At that moment, I realized I felt threatened by the notion of success precisely because I failed to recognize how much of a malleable concept it really is. Even though I acknowledge that success, as a concept, is significantly relative — that there’s a different success to be had by each and every one of us — I can’t help but regard it, still, as an absolute. And I don’t think I’m the only who does this.

Deep down inside, we insist on attaching ourselves to the almost Victorian formula of: Accomplishments + Wealth / Age = Degree of Success (or some not-too-distant variant). And the problem with this mentality is that, unless we fit a very particular mold, all it does is set us up for unhappiness.

We become risk averse, precisely because risks that don’t pay off are the equivalent of lost time. We compare ourselves more to those around us, which, rather than make us feel happy for the accomplishments of others, makes us feel down on ourselves. And we miss out on potentially valuable opportunities, precisely because they aren’t aligned with our preconceived formula of success.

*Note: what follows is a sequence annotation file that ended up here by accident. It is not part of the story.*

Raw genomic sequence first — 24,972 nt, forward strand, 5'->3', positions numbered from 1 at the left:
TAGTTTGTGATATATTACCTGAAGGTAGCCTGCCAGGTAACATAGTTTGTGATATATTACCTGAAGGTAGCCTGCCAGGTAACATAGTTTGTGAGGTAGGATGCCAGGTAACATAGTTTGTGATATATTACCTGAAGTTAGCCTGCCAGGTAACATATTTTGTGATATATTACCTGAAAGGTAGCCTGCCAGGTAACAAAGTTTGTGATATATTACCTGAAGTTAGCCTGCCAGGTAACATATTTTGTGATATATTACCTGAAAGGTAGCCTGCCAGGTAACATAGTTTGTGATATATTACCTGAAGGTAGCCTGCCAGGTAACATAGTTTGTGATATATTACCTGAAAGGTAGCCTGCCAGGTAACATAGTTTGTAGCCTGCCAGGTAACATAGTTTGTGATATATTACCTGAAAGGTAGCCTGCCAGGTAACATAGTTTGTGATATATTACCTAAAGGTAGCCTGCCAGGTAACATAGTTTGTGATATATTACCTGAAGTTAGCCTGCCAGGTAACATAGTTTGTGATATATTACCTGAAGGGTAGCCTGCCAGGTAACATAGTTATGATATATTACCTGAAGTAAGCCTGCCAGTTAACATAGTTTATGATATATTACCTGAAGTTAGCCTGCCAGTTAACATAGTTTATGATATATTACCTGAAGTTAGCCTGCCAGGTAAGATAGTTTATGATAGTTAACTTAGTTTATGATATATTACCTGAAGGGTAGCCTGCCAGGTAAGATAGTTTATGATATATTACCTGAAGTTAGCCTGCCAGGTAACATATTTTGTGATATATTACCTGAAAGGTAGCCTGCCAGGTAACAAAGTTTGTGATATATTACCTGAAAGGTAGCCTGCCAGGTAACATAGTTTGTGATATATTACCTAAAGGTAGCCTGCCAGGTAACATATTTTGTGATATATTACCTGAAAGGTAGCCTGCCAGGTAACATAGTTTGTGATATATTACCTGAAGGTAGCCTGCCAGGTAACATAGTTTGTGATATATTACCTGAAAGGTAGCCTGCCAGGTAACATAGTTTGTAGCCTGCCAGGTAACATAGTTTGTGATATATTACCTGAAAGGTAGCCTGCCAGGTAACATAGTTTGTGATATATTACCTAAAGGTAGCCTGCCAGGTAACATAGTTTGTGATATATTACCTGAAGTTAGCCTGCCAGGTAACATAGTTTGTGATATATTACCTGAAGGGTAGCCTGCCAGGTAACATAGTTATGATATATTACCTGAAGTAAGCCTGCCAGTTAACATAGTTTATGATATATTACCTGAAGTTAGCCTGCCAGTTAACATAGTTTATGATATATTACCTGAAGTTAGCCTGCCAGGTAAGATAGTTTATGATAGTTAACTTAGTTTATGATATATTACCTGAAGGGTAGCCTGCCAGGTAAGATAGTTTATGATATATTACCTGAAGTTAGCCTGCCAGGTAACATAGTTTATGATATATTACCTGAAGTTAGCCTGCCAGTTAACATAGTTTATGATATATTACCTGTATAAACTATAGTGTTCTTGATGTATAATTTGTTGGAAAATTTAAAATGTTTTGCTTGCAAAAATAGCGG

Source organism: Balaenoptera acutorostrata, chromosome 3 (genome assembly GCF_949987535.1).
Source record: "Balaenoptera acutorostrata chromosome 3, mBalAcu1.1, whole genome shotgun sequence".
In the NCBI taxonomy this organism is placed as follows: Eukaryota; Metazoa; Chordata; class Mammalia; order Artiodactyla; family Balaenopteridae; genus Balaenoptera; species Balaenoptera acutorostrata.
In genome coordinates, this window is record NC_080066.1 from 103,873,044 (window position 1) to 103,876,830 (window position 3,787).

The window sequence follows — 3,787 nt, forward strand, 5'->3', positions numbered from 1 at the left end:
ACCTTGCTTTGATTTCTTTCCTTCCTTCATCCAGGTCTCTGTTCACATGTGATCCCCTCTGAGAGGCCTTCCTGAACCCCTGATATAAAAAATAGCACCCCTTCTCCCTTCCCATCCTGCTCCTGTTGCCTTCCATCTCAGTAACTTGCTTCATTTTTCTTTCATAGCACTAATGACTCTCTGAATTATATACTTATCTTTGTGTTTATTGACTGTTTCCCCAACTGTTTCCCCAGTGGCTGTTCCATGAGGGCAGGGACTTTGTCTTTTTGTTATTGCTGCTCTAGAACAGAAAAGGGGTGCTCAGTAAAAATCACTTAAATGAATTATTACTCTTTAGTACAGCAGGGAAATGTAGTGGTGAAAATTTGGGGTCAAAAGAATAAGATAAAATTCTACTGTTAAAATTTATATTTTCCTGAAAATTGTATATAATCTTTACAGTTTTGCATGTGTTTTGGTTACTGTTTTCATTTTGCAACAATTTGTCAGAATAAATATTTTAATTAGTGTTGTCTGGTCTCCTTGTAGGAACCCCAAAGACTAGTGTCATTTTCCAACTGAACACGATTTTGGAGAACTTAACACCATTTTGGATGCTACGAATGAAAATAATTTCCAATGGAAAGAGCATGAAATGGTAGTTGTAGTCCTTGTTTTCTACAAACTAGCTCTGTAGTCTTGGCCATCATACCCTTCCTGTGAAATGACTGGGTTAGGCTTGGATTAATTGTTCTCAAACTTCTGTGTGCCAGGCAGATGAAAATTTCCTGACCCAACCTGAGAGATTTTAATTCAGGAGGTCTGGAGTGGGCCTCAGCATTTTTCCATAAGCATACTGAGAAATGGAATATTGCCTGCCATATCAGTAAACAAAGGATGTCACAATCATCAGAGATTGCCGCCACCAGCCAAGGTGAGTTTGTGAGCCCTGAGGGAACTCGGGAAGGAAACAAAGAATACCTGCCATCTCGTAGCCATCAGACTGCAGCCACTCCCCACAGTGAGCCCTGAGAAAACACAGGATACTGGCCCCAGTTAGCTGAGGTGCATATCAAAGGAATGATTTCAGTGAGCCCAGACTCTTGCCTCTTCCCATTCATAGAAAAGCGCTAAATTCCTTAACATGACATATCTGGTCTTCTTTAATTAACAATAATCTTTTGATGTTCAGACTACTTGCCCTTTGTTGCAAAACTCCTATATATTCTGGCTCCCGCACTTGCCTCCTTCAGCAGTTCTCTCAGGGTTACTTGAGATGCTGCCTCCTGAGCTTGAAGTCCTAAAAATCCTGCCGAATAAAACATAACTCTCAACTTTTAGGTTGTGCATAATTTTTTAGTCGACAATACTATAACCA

This popular notion of success, rather than help us succeed,
more often than not pushes us down the road to failure.

How many times have I met someone who checks all the stereotypical slots for success, and yet, is utterly unfulfilled? How many times have I heard the story of the boy who becomes a doctor in an attempt to fulfill his father’s dreams, only to realize, later in life, that his actual passion lies in the arts? It’s a shame when someone, who in everyone else’s eyes appears to be an absolute success, feels he might have been so much more had he chosen to go down something other than the beaten path. Which takes me to the following:

If success doesn’t bring happiness and personal
fulfillment along with it, can we really call it success?

At the risk of sounding like a broken record, I repeat: success isn’t an absolute. It’s not the product of some set-in-stone equation. And to assume it is is to abide by someone else’s definition. This isn’t to say we should all just go ahead and become “fuck-ups” in the name of personal success. What we should do is take the liberty to make mistakes, to try, to fail, and to try again, free from the fetters of someone else’s notion of success.